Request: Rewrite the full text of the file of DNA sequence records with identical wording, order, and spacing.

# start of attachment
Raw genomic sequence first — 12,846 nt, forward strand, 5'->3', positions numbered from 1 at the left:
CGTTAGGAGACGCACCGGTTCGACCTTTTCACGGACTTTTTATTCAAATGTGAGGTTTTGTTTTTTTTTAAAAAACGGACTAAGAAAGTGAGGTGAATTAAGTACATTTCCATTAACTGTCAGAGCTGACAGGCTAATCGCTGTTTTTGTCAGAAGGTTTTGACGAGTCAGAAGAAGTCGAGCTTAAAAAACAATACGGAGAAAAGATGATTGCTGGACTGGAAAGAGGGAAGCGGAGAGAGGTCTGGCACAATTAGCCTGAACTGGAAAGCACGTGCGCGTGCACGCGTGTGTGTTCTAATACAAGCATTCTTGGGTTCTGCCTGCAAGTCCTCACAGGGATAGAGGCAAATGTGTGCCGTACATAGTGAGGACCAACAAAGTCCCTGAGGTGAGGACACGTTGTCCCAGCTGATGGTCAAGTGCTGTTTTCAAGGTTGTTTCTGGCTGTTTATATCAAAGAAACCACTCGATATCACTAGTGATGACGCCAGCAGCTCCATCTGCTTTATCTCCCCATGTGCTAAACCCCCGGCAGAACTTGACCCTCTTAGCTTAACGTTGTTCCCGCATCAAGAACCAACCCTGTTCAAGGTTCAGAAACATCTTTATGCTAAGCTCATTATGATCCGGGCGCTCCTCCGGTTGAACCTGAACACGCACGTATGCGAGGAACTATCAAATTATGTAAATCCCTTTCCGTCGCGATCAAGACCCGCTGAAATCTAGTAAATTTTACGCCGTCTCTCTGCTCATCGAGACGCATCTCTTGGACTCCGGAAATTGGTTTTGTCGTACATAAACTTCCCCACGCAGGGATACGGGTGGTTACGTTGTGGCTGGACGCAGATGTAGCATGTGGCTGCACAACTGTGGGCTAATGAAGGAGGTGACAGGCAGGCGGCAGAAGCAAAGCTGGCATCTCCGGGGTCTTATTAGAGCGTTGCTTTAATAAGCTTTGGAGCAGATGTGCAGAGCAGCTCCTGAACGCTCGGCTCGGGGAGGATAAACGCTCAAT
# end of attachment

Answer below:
Raw genomic sequence first — 12,846 nt, forward strand, 5'->3', positions numbered from 1 at the left:
CGTTAGGAGACGCACCGGTTCGACCTTTTCACGGACTTTTTATTCAAATGTGAGGTTTTGTTTTTTTTTAAAAAACGGACTAAGAAAGTGAGGTGAATTAAGTACATTTCCATTAACTGTCAGAGCTGACAGGCTAATCGCTGTTTTTGTCAGAAGGTTTTGACGAGTCAGAAGAAGTCGAGCTTAAAAAACAATACGGAGAAAAGATGATTGCTGGACTGGAAAGAGGGAAGCGGAGAGAGGTCTGGCACAATTAGCCTGAACTGGAAAGCACGTGCGCGTGCACGCGTGTGTGTTCTAATACAAGCATTCTTGGGTTCTGCCTGCAAGTCCTCACAGGGATAGAGGCAAATGTGTGCCGTACATAGTGAGGACCAACAAAGTCCCTGAGGTGAGGACACGTTGTCCCAGCTGATGGTCAAGTGCTGTTTTCAAGGTTGTTTCTGGCTGTTTATATCAAAGAAACCACTCGATATCACTAGTGATGACGCCAGCAGCTCCATCTGCTTTATCTCCCCATGTGCTAAACCCCCGGCAGAACTTGACCCTCTTAGCTTAACGTTGTTCCCGCATCAAGAACCAACCCTGTTCAAGGTTCAGAAACATCTTTATGCTAAGCTCATTATGATCCGGGCGCTCCTCCGGTTGAACCTGAACACGCACGTATGCGAGGAACTATCAAATTATGTAAATCCCTTTCCGTCGCGATCAAGACCCGCTGAAATCTAGTAAATTTTACGCCGTCTCTCTGCTCATCGAGACGCATCTCTTGGACTCCGGAAATTGGTTTTGTCGTACATAAACTTCCCCACGCAGGGATACGGGTGGTTACGTTGTGGCTGGACGCAGATGTAGCATGTGGCTGCACAACTGTGGGCTAATGAAGGAGGTGACAGGCAGGCGGCAGAAGCAAAGCTGGCATCTCCGGGGTCTTATTAGAGCGTTGCTTTAATAAGCTTTGGAGCAGATGTGCAGAGCAGCTCCTGAACGCTCGGCTCGGGGAGGATAAACGCTCAAT